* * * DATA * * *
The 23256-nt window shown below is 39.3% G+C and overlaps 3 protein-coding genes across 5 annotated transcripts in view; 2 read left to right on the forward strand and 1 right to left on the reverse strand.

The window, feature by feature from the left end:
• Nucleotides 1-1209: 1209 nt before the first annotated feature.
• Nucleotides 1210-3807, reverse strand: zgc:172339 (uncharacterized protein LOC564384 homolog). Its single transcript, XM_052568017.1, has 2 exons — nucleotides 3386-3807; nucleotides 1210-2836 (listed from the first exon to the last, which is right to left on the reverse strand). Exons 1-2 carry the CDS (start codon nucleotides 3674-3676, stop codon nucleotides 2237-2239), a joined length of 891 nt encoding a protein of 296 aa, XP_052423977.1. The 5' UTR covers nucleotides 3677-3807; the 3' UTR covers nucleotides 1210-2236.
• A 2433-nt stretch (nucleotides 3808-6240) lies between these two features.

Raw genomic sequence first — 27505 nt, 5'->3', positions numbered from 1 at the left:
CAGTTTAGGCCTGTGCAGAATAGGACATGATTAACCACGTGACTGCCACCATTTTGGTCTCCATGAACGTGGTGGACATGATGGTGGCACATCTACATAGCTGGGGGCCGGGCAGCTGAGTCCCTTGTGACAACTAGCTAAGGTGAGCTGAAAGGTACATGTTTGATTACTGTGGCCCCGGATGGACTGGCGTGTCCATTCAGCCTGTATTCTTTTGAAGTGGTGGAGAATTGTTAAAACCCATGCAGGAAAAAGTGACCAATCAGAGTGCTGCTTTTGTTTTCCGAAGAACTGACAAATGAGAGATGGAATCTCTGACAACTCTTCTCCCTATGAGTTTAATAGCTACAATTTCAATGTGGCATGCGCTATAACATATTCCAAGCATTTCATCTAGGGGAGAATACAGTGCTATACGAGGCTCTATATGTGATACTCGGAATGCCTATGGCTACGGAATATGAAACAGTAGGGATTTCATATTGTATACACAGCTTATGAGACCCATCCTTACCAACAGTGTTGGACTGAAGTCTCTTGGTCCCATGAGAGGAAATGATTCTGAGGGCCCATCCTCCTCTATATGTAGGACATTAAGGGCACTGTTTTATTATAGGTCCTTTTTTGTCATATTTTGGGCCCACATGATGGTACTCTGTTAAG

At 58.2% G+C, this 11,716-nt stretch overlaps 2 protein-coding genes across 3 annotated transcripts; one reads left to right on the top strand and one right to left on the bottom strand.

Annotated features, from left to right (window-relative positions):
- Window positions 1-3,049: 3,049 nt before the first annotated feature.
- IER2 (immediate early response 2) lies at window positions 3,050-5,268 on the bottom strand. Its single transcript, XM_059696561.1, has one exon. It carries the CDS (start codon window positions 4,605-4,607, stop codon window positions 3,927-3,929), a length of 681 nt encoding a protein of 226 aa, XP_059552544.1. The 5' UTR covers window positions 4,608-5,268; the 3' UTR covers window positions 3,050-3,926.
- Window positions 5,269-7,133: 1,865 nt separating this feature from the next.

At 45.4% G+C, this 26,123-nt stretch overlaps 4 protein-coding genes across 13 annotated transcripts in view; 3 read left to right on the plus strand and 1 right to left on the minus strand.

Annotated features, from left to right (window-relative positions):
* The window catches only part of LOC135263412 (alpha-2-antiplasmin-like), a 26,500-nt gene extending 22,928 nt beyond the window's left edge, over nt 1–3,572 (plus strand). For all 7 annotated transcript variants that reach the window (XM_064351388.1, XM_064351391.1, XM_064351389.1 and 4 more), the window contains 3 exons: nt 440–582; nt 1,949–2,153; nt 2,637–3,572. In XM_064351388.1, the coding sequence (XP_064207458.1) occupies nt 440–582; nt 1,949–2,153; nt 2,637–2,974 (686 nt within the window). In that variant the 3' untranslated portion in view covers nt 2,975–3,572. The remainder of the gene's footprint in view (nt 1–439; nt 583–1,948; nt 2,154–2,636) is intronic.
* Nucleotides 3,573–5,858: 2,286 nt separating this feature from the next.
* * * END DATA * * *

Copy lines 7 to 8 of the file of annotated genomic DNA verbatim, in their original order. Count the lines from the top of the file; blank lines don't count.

CAGTTTAGGCCTGTGCAGAATAGGACATGATTAACCACGTGACTGCCACCATTTTGGTCTCCATGAACGTGGTGGACATGATGGTGGCACATCTACATAGCTGGGGGCCGGGCAGCTGAGTCCCTTGTGACAACTAGCTAAGGTGAGCTGAAAGGTACATGTTTGATTACTGTGGCCCCGGATGGACTGGCGTGTCCATTCAGCCTGTATTCTTTTGAAGTGGTGGAGAATTGTTAAAACCCATGCAGGAAAAAGTGACCAATCAGAGTGCTGCTTTTGTTTTCCGAAGAACTGACAAATGAGAGATGGAATCTCTGACAACTCTTCTCCCTATGAGTTTAATAGCTACAATTTCAATGTGGCATGCGCTATAACATATTCCAAGCATTTCATCTAGGGGAGAATACAGTGCTATACGAGGCTCTATATGTGATACTCGGAATGCCTATGGCTACGGAATATGAAACAGTAGGGATTTCATATTGTATACACAGCTTATGAGACCCATCCTTACCAACAGTGTTGGACTGAAGTCTCTTGGTCCCATGAGAGGAAATGATTCTGAGGGCCCATCCTCCTCTATATGTAGGACATTAAGGGCACTGTTTTATTATAGGTCCTTTTTTGTCATATTTTGGGCCCACATGATGGTACTCTGTTAAG

At 58.2% G+C, this 11,716-nt stretch overlaps 2 protein-coding genes across 3 annotated transcripts; one reads left to right on the top strand and one right to left on the bottom strand.